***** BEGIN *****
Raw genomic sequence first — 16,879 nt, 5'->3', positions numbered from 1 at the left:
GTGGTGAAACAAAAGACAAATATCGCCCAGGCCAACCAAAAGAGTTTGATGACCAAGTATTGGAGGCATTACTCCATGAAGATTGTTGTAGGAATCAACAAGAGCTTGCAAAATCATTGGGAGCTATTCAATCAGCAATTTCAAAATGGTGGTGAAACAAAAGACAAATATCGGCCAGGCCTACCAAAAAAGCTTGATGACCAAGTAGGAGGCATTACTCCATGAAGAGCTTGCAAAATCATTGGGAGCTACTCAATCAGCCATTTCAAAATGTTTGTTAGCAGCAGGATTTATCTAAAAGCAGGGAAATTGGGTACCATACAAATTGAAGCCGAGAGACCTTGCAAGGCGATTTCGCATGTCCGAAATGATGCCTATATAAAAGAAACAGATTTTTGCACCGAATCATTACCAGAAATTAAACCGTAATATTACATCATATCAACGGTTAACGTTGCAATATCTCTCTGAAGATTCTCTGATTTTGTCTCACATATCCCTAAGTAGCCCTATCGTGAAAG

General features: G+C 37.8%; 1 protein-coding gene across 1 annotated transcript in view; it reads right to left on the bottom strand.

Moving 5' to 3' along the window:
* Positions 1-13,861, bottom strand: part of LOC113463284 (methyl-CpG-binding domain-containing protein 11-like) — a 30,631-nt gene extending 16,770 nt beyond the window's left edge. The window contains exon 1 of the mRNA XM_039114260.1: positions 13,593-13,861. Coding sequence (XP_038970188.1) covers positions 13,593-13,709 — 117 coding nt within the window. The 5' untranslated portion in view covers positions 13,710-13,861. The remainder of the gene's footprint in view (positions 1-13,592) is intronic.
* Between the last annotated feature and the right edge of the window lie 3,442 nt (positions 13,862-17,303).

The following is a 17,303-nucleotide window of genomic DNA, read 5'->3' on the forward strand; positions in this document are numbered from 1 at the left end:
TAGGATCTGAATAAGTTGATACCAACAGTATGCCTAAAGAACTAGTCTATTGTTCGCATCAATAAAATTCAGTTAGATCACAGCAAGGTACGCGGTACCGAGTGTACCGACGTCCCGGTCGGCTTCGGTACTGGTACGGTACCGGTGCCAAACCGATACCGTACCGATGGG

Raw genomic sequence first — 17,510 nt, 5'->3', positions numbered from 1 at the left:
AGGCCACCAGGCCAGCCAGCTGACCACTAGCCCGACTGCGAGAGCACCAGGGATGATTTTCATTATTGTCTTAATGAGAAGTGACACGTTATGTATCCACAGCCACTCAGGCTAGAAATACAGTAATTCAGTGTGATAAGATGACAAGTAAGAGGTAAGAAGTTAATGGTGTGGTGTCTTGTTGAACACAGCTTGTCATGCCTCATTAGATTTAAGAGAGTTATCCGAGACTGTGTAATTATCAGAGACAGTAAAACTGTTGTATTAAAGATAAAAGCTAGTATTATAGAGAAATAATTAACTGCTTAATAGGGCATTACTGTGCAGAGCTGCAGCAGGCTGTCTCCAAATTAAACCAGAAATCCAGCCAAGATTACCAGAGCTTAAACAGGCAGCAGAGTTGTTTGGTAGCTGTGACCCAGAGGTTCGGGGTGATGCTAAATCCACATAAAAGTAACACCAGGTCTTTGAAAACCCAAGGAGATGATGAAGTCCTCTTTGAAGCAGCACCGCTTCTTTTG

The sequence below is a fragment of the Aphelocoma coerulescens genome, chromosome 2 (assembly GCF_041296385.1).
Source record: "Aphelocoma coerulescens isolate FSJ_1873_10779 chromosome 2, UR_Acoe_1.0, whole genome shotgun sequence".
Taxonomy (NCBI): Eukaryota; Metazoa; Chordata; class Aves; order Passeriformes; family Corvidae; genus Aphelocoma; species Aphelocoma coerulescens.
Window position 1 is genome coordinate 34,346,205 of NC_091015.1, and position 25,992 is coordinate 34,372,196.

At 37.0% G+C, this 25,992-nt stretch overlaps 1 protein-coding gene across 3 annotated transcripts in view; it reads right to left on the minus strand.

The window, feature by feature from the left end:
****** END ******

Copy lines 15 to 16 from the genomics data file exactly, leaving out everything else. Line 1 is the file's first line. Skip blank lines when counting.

At 37.0% G+C, this 25,992-nt stretch overlaps 1 protein-coding gene across 3 annotated transcripts in view; it reads right to left on the minus strand.

The window, feature by feature from the left end: